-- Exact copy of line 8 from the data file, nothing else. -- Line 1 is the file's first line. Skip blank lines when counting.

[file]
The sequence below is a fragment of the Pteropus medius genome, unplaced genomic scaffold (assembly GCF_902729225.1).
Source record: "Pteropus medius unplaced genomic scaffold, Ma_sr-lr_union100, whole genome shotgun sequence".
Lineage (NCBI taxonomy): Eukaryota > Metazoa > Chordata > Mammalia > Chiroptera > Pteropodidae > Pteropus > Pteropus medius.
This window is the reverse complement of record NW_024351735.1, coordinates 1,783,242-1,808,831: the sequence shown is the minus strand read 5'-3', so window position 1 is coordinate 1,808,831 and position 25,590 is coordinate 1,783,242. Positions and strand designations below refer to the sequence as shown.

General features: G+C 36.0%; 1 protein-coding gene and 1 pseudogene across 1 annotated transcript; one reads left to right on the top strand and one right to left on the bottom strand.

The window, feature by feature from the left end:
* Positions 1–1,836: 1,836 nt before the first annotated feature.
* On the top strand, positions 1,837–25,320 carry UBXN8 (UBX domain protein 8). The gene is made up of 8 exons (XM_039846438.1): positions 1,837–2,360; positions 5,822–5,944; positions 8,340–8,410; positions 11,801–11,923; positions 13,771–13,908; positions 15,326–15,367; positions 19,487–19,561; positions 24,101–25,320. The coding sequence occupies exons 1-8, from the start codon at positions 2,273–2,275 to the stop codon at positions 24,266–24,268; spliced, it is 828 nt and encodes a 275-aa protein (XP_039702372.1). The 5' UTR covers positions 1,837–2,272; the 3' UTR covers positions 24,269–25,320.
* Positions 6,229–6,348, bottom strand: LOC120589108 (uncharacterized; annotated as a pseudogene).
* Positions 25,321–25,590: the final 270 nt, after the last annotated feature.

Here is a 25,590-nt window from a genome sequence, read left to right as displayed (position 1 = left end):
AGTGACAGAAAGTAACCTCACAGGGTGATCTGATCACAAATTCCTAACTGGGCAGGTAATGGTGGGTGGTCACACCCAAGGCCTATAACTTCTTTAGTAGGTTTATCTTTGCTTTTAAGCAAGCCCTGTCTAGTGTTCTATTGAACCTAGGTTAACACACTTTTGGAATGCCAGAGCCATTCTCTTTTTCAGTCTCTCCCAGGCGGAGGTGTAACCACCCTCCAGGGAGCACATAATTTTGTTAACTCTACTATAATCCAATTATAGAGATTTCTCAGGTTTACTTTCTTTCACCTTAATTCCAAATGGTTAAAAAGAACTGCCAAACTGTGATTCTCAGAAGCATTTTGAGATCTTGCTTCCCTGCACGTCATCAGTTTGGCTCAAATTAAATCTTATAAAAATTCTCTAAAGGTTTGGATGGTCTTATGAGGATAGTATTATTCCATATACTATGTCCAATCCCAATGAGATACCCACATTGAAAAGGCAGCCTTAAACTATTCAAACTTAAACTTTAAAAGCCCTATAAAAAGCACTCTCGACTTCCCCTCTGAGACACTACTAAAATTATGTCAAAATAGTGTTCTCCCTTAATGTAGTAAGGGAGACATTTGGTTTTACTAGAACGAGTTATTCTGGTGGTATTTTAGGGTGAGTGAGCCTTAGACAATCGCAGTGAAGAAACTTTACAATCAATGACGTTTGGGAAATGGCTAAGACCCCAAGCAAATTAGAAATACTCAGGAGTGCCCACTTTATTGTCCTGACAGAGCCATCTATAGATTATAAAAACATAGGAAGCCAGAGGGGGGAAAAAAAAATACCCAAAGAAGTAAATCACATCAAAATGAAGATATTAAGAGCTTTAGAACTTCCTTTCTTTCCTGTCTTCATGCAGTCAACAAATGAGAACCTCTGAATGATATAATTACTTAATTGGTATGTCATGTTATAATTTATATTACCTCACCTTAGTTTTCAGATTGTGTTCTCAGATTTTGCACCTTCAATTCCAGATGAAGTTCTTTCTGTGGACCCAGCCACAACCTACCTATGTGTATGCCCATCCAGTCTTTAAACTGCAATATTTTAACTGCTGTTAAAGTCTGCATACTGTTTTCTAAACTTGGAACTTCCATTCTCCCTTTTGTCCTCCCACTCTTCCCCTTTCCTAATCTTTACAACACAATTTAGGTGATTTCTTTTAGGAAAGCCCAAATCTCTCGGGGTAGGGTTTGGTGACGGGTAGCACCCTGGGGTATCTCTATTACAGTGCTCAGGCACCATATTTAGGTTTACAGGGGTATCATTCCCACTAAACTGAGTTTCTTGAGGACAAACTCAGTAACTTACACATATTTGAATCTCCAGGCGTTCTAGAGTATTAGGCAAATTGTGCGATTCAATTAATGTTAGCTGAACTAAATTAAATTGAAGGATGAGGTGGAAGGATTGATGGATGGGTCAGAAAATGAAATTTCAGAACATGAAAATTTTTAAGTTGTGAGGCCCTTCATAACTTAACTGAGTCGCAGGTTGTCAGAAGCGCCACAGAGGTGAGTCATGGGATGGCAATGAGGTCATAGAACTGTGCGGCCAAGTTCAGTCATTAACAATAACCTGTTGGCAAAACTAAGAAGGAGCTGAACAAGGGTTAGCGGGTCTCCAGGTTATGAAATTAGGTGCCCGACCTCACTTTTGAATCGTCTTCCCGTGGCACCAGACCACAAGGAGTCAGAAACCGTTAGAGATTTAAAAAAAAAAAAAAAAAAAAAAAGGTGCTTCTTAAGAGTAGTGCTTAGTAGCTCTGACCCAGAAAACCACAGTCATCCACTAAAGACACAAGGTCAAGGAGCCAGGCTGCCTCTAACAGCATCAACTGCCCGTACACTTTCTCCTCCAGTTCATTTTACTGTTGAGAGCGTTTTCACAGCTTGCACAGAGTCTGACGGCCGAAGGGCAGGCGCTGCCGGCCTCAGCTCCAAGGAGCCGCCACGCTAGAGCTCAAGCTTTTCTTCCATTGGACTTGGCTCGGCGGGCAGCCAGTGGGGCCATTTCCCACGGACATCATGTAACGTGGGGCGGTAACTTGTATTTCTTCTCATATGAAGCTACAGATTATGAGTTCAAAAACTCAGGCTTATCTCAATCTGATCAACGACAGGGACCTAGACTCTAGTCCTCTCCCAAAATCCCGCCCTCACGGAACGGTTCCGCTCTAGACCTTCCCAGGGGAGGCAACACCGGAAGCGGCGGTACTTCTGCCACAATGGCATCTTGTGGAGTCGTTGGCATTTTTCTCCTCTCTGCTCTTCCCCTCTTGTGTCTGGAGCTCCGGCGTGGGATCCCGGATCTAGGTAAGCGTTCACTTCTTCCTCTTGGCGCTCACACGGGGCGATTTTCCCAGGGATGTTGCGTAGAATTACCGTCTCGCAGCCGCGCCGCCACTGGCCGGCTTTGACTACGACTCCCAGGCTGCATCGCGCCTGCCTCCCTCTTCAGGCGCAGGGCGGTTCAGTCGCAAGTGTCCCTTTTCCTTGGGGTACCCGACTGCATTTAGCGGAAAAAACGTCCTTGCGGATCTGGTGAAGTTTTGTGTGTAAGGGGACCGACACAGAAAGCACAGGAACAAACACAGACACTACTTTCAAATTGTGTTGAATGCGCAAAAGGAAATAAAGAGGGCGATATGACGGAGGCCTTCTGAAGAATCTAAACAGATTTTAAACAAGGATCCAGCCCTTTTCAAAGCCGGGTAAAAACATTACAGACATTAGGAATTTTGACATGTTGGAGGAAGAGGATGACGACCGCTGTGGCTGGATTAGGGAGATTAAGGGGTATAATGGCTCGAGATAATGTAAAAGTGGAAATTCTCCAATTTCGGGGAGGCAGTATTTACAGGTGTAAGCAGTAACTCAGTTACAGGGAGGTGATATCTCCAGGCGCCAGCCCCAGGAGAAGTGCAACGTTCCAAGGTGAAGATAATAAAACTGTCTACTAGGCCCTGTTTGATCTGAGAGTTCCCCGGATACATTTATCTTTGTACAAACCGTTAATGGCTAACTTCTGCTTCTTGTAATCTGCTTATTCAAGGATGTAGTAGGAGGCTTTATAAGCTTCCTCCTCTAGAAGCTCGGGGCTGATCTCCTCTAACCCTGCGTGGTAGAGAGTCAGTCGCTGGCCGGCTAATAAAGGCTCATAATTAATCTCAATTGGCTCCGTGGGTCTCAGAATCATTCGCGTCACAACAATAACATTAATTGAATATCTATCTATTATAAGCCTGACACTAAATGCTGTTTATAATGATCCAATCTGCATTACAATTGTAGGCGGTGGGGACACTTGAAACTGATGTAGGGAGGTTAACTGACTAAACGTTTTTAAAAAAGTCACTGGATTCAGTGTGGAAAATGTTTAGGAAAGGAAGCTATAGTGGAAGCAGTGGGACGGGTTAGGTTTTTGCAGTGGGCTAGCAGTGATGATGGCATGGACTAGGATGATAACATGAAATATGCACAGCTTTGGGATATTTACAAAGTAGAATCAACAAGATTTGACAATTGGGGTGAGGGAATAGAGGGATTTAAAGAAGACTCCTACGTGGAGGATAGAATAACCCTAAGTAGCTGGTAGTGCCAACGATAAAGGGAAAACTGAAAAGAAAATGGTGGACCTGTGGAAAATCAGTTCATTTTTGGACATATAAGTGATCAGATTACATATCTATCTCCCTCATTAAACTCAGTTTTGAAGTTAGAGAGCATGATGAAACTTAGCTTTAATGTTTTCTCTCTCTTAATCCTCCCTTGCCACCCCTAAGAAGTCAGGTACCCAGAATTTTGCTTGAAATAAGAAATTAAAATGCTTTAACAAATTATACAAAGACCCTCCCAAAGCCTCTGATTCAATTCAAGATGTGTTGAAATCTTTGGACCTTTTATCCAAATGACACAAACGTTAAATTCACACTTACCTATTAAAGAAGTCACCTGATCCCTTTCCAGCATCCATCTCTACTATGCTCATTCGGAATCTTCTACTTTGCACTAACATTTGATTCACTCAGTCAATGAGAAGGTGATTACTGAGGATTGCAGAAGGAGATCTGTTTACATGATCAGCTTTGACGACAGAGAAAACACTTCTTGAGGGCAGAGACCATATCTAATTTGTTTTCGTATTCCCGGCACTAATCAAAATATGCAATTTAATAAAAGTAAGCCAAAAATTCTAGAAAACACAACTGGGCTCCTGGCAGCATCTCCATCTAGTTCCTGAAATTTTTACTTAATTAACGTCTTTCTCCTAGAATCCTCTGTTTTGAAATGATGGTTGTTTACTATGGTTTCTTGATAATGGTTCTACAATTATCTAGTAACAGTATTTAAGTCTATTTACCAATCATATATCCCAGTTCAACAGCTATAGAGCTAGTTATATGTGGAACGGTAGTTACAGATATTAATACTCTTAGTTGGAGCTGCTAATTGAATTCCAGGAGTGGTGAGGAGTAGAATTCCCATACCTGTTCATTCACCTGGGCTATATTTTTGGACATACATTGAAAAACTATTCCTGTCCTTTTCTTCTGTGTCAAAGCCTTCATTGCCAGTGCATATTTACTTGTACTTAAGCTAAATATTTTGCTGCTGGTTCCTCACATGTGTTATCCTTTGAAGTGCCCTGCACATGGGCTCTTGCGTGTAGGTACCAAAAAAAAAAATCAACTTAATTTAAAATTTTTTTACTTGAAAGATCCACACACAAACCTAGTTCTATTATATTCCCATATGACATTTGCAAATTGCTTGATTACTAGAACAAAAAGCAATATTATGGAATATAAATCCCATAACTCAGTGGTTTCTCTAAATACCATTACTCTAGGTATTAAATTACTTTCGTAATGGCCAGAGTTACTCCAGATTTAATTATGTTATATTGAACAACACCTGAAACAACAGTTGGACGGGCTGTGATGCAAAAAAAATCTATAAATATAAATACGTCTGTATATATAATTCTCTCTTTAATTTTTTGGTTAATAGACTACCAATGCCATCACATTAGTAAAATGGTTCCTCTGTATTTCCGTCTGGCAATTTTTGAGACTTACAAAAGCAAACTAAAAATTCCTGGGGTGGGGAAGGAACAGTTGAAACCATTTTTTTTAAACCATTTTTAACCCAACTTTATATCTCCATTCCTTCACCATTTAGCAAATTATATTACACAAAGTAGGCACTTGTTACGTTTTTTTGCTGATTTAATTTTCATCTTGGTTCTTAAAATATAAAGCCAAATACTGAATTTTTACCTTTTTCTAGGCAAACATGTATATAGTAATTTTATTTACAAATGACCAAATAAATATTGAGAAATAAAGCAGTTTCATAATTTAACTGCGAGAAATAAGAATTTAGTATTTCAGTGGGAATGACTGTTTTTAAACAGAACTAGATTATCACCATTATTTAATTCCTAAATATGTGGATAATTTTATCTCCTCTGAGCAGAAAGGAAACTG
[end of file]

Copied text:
* On the top strand, positions 1,837–25,320 carry UBXN8 (UBX domain protein 8). The gene is made up of 8 exons (XM_039846438.1): positions 1,837–2,360; positions 5,822–5,944; positions 8,340–8,410; positions 11,801–11,923; positions 13,771–13,908; positions 15,326–15,367; positions 19,487–19,561; positions 24,101–25,320. The coding sequence occupies exons 1-8, from the start codon at positions 2,273–2,275 to the stop codon at positions 24,266–24,268; spliced, it is 828 nt and encodes a 275-aa protein (XP_039702372.1). The 5' UTR covers positions 1,837–2,272; the 3' UTR covers positions 24,269–25,320.